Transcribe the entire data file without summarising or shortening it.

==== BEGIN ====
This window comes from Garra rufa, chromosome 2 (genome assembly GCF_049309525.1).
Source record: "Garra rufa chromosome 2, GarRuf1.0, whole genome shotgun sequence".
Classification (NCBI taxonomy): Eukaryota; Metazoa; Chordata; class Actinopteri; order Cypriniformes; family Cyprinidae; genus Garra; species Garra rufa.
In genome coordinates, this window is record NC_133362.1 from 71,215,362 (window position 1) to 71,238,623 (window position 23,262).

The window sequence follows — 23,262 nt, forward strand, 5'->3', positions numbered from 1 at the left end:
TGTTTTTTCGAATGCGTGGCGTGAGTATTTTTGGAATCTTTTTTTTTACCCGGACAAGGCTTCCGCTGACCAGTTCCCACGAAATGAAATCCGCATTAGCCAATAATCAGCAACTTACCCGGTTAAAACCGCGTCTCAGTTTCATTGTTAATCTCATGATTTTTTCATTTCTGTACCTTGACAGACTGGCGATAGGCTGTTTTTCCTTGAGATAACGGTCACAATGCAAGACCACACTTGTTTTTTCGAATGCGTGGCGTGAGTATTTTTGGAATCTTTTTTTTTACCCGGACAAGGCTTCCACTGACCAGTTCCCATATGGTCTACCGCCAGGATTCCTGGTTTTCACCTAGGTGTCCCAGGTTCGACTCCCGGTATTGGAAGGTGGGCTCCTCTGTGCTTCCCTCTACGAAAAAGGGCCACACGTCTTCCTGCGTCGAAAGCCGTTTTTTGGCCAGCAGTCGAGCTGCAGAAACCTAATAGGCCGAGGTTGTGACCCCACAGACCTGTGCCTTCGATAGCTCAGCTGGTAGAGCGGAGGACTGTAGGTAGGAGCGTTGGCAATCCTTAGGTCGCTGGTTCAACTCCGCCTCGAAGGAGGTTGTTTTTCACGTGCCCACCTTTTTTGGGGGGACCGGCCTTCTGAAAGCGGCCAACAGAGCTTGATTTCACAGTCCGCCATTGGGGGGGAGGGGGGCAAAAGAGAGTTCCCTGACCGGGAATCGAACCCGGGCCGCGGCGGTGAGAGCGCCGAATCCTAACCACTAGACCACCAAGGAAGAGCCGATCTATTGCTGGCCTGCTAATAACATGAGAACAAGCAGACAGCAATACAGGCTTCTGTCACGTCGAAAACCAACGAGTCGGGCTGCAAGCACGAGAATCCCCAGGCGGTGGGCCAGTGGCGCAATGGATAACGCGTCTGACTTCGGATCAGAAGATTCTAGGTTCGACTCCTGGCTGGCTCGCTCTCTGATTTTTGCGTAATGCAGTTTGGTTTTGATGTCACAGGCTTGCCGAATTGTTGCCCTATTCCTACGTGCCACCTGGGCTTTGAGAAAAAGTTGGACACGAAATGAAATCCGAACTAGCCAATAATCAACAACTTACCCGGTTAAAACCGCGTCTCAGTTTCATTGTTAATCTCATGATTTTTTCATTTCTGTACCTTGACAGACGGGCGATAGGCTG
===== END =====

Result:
This window comes from Garra rufa, chromosome 2 (genome assembly GCF_049309525.1).
Source record: "Garra rufa chromosome 2, GarRuf1.0, whole genome shotgun sequence".
Classification (NCBI taxonomy): Eukaryota; Metazoa; Chordata; class Actinopteri; order Cypriniformes; family Cyprinidae; genus Garra; species Garra rufa.
In genome coordinates, this window is record NC_133362.1 from 71,215,362 (window position 1) to 71,238,623 (window position 23,262).

The window sequence follows — 23,262 nt, forward strand, 5'->3', positions numbered from 1 at the left end:
TGTTTTTTCGAATGCGTGGCGTGAGTATTTTTGGAATCTTTTTTTTTACCCGGACAAGGCTTCCGCTGACCAGTTCCCACGAAATGAAATCCGCATTAGCCAATAATCAGCAACTTACCCGGTTAAAACCGCGTCTCAGTTTCATTGTTAATCTCATGATTTTTTCATTTCTGTACCTTGACAGACTGGCGATAGGCTGTTTTTCCTTGAGATAACGGTCACAATGCAAGACCACACTTGTTTTTTCGAATGCGTGGCGTGAGTATTTTTGGAATCTTTTTTTTTACCCGGACAAGGCTTCCACTGACCAGTTCCCATATGGTCTACCGCCAGGATTCCTGGTTTTCACCTAGGTGTCCCAGGTTCGACTCCCGGTATTGGAAGGTGGGCTCCTCTGTGCTTCCCTCTACGAAAAAGGGCCACACGTCTTCCTGCGTCGAAAGCCGTTTTTTGGCCAGCAGTCGAGCTGCAGAAACCTAATAGGCCGAGGTTGTGACCCCACAGACCTGTGCCTTCGATAGCTCAGCTGGTAGAGCGGAGGACTGTAGGTAGGAGCGTTGGCAATCCTTAGGTCGCTGGTTCAACTCCGCCTCGAAGGAGGTTGTTTTTCACGTGCCCACCTTTTTTGGGGGGACCGGCCTTCTGAAAGCGGCCAACAGAGCTTGATTTCACAGTCCGCCATTGGGGGGGAGGGGGGCAAAAGAGAGTTCCCTGACCGGGAATCGAACCCGGGCCGCGGCGGTGAGAGCGCCGAATCCTAACCACTAGACCACCAAGGAAGAGCCGATCTATTGCTGGCCTGCTAATAACATGAGAACAAGCAGACAGCAATACAGGCTTCTGTCACGTCGAAAACCAACGAGTCGGGCTGCAAGCACGAGAATCCCCAGGCGGTGGGCCAGTGGCGCAATGGATAACGCGTCTGACTTCGGATCAGAAGATTCTAGGTTCGACTCCTGGCTGGCTCGCTCTCTGATTTTTGCGTAATGCAGTTTGGTTTTGATGTCACAGGCTTGCCGAATTGTTGCCCTATTCCTACGTGCCACCTGGGCTTTGAGAAAAAGTTGGACACGAAATGAAATCCGAACTAGCCAATAATCAACAACTTACCCGGTTAAAACCGCGTCTCAGTTTCATTGTTAATCTCATGATTTTTTCATTTCTGTACCTTGACAGACGGGCGATAGGCTG